Prime Minister Manmohan Singh, his cabinet colleagues, former President APJ Abdul Kalam, Congress President Sonia Gandhi, General Secretary Rahul Gandhi, Delhi Chief Minister Sheila Dikshit, Maldives President Mohammed Nashid, Prince of Monaco Albert II, Commonwealth Games Federation President Mike Fennell, Organising Committee Chairman Suresh Kalmadi and a host of dignitaries were present at the ceremony.
It was a mix of both cheers and jeers for Kalmadi when he made his speech while references to Dikshit were received by loud cheers in the audience.
The past few weeks of negative publicity that had dogged the nearly Rs 70,000 crore mega-event was quickly forgotten as the glittering opening ceremony, which encapsulated a fascinating mix of culture and modernity, kept the spectators enthralled for more than two hours.
The ceremony, which set the stage for 12 days of intense competition will see over 7000 athletes from 71 countries vying for honours.
The aerostat, a giant helium balloon was dramatically lifted to its full height amid the sounds of Nagada drums.
A spectacular display of drummers from various parts of India then took centrestage and Keshav, a child prodigy from Auroville, Puducherry, was the cynosure of all eyes.
The musical production of Swagatam, a rendition of a blend of Hindustani and Carnatic that finally climaxed into a Quawalli, was performed by Hariharan.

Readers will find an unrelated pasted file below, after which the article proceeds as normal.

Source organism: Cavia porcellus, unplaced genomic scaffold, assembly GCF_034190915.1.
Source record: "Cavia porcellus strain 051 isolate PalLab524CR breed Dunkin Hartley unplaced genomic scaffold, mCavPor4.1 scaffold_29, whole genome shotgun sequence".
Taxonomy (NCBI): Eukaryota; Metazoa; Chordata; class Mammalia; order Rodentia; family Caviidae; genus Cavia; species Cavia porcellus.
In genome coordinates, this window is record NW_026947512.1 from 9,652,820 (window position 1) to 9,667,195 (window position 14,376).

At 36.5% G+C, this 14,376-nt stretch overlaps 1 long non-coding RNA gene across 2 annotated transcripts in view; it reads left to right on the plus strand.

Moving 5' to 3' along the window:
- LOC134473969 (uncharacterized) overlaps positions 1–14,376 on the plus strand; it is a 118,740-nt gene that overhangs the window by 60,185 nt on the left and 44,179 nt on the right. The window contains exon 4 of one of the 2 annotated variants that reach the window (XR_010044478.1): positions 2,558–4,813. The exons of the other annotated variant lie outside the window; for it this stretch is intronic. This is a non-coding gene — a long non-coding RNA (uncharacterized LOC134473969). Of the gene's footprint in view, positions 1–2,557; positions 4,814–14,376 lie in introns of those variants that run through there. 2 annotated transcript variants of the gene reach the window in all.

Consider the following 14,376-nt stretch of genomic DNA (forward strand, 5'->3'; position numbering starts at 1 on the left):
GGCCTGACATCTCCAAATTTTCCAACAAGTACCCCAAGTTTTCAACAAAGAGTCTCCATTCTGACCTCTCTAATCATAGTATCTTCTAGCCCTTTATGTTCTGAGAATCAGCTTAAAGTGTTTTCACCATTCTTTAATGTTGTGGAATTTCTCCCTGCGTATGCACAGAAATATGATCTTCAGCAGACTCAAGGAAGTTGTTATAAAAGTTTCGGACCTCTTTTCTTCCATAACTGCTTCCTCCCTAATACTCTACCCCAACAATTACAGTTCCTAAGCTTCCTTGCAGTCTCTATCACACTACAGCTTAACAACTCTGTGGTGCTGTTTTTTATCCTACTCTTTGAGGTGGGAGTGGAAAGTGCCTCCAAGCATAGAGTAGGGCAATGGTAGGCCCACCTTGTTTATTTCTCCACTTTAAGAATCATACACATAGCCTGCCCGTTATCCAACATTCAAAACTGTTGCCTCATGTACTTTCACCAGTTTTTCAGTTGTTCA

1050 school children performed a choreography of the Namaste sign, which presented the 23 officially recognised languages of India through projections on the aerostat.
The athletes parade began in which 71 women, dressed in sarees that not only represents different designs form the various Indian corners but also myriad patterns, colours and styles, carried their country's placards.
The 619-member strong Indian contingent, which had Olympic gold medallist shooter Abhinav Bindra as the flag-bearer, drew the loudest cheers as it walked into the jam-packed stadium in the presence of a host of dignitaries, International Olympic Committee and CGF officials.
The Pakistani contingent drew a heavy round of applause from the crowd, notwithstanding the irritants in the bilateral ties.
After brief speeches by Commonwealth Games Federation chief Mike Fennell and Organising Committee Chairman Suresh Kalmadi, the Queen's Baton, which traversed through all the 71 Commonwealth nations made a grand entry with Bindra being given the honour.